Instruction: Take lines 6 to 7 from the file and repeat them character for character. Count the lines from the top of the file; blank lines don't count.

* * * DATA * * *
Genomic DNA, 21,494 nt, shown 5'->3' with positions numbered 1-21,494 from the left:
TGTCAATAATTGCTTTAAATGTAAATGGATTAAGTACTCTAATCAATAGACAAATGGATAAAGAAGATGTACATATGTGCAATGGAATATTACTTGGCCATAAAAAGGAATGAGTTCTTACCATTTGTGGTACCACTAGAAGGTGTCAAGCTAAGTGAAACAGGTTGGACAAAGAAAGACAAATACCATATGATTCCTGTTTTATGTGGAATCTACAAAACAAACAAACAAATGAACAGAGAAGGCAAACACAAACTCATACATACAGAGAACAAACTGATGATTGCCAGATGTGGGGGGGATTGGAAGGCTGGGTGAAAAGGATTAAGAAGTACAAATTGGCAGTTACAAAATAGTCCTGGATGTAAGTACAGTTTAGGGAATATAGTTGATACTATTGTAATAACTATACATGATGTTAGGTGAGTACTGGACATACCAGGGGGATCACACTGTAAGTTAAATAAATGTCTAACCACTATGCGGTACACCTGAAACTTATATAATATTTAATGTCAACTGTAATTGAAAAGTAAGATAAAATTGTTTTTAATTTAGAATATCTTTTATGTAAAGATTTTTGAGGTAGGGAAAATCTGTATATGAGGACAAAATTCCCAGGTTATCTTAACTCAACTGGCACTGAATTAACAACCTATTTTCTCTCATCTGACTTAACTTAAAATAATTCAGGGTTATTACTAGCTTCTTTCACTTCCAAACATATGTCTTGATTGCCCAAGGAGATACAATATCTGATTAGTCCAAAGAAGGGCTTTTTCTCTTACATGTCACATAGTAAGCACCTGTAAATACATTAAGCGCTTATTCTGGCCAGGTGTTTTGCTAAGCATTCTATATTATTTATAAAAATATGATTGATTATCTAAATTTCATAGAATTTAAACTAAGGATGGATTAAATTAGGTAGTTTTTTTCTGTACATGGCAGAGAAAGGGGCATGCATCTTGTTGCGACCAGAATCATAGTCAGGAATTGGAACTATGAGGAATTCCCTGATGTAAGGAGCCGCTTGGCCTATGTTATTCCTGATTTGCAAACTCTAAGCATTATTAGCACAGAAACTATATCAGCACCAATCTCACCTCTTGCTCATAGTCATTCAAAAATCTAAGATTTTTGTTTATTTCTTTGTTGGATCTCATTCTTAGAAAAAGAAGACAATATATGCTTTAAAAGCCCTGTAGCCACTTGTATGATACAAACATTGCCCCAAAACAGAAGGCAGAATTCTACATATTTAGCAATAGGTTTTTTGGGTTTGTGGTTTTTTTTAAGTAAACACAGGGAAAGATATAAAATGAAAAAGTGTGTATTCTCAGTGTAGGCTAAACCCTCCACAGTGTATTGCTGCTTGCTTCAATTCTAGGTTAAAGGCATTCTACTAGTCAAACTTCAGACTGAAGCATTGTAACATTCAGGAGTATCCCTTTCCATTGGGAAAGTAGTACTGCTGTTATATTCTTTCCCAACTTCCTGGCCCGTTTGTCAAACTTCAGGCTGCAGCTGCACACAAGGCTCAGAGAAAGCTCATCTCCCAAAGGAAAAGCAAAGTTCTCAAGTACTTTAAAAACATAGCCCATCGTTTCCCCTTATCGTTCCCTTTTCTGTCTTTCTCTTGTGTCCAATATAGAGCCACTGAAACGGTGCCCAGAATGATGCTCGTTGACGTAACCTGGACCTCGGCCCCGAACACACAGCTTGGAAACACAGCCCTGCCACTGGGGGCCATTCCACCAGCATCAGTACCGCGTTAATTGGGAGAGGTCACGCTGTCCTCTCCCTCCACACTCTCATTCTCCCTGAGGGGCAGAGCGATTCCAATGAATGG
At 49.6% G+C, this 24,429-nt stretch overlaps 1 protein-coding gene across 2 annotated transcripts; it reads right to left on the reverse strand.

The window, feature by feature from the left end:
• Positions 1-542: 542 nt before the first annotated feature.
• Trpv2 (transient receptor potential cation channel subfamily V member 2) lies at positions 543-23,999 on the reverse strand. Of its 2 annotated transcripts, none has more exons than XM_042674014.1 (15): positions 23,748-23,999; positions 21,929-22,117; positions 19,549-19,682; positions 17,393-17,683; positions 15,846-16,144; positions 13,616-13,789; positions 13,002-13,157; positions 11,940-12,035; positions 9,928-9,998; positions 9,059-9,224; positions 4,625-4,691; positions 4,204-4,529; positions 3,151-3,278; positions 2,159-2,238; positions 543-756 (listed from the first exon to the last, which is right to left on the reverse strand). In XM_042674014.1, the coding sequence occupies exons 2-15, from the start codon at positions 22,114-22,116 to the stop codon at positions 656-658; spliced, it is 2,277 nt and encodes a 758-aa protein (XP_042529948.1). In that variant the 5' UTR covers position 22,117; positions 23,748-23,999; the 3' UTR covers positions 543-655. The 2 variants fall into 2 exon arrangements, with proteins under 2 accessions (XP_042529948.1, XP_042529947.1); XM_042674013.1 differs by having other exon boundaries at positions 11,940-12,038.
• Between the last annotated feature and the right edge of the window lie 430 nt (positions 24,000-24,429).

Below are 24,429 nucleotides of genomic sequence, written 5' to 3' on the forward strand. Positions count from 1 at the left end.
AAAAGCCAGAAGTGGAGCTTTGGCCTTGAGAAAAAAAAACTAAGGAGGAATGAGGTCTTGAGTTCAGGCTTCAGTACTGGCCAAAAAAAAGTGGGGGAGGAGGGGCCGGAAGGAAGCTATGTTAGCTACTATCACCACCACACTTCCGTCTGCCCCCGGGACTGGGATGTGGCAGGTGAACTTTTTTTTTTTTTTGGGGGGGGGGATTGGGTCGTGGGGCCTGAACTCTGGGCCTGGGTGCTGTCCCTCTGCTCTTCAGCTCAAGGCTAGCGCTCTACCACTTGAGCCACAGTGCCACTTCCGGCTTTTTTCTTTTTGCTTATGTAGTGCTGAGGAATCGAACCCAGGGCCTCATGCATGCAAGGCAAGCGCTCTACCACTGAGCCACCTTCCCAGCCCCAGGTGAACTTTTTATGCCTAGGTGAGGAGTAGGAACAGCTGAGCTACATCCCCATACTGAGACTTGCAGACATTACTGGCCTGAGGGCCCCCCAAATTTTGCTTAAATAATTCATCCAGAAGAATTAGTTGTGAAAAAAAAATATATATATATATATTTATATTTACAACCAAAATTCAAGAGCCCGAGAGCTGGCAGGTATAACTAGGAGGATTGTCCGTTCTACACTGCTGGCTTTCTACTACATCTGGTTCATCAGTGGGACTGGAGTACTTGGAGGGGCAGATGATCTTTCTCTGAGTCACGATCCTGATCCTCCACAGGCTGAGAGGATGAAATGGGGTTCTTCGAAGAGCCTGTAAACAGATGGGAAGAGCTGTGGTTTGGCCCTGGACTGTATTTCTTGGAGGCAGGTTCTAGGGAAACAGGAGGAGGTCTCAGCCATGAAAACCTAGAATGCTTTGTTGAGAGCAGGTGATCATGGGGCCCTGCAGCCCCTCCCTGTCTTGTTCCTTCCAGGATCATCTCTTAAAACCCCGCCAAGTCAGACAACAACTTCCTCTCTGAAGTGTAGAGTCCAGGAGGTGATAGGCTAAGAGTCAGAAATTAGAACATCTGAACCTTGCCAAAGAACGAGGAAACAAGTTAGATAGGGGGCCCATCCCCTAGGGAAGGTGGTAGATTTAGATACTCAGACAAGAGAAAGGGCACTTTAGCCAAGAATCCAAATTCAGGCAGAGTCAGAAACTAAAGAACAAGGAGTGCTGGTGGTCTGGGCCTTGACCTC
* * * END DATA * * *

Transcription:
• Trpv2 (transient receptor potential cation channel subfamily V member 2) lies at positions 543-23,999 on the reverse strand. Of its 2 annotated transcripts, none has more exons than XM_042674014.1 (15): positions 23,748-23,999; positions 21,929-22,117; positions 19,549-19,682; positions 17,393-17,683; positions 15,846-16,144; positions 13,616-13,789; positions 13,002-13,157; positions 11,940-12,035; positions 9,928-9,998; positions 9,059-9,224; positions 4,625-4,691; positions 4,204-4,529; positions 3,151-3,278; positions 2,159-2,238; positions 543-756 (listed from the first exon to the last, which is right to left on the reverse strand). In XM_042674014.1, the coding sequence occupies exons 2-15, from the start codon at positions 22,114-22,116 to the stop codon at positions 656-658; spliced, it is 2,277 nt and encodes a 758-aa protein (XP_042529948.1). In that variant the 5' UTR covers position 22,117; positions 23,748-23,999; the 3' UTR covers positions 543-655. The 2 variants fall into 2 exon arrangements, with proteins under 2 accessions (XP_042529948.1, XP_042529947.1); XM_042674013.1 differs by having other exon boundaries at positions 11,940-12,038.
• Between the last annotated feature and the right edge of the window lie 430 nt (positions 24,000-24,429).